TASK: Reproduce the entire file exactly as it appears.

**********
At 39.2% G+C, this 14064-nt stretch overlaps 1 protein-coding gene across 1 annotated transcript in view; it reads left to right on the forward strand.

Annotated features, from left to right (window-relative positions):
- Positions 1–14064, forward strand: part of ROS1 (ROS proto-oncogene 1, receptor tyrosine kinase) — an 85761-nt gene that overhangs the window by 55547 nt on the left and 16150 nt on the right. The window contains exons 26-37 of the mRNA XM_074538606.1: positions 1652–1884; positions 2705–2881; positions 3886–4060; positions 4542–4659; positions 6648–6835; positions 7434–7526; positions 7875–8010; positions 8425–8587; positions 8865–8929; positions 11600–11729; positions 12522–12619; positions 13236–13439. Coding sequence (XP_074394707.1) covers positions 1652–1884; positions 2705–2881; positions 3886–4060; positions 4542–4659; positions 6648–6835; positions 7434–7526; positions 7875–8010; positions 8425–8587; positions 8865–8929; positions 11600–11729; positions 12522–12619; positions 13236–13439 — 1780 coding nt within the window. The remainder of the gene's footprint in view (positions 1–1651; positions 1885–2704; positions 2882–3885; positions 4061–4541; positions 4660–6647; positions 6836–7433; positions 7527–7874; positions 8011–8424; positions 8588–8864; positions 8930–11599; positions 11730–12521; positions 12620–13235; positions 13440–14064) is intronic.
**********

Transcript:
At 39.2% G+C, this 14064-nt stretch overlaps 1 protein-coding gene across 1 annotated transcript in view; it reads left to right on the forward strand.

Annotated features, from left to right (window-relative positions):
- Positions 1–14064, forward strand: part of ROS1 (ROS proto-oncogene 1, receptor tyrosine kinase) — an 85761-nt gene that overhangs the window by 55547 nt on the left and 16150 nt on the right. The window contains exons 26-37 of the mRNA XM_074538606.1: positions 1652–1884; positions 2705–2881; positions 3886–4060; positions 4542–4659; positions 6648–6835; positions 7434–7526; positions 7875–8010; positions 8425–8587; positions 8865–8929; positions 11600–11729; positions 12522–12619; positions 13236–13439. Coding sequence (XP_074394707.1) covers positions 1652–1884; positions 2705–2881; positions 3886–4060; positions 4542–4659; positions 6648–6835; positions 7434–7526; positions 7875–8010; positions 8425–8587; positions 8865–8929; positions 11600–11729; positions 12522–12619; positions 13236–13439 — 1780 coding nt within the window. The remainder of the gene's footprint in view (positions 1–1651; positions 1885–2704; positions 2882–3885; positions 4061–4541; positions 4660–6647; positions 6836–7433; positions 7527–7874; positions 8011–8424; positions 8588–8864; positions 8930–11599; positions 11730–12521; positions 12620–13235; positions 13440–14064) is intronic.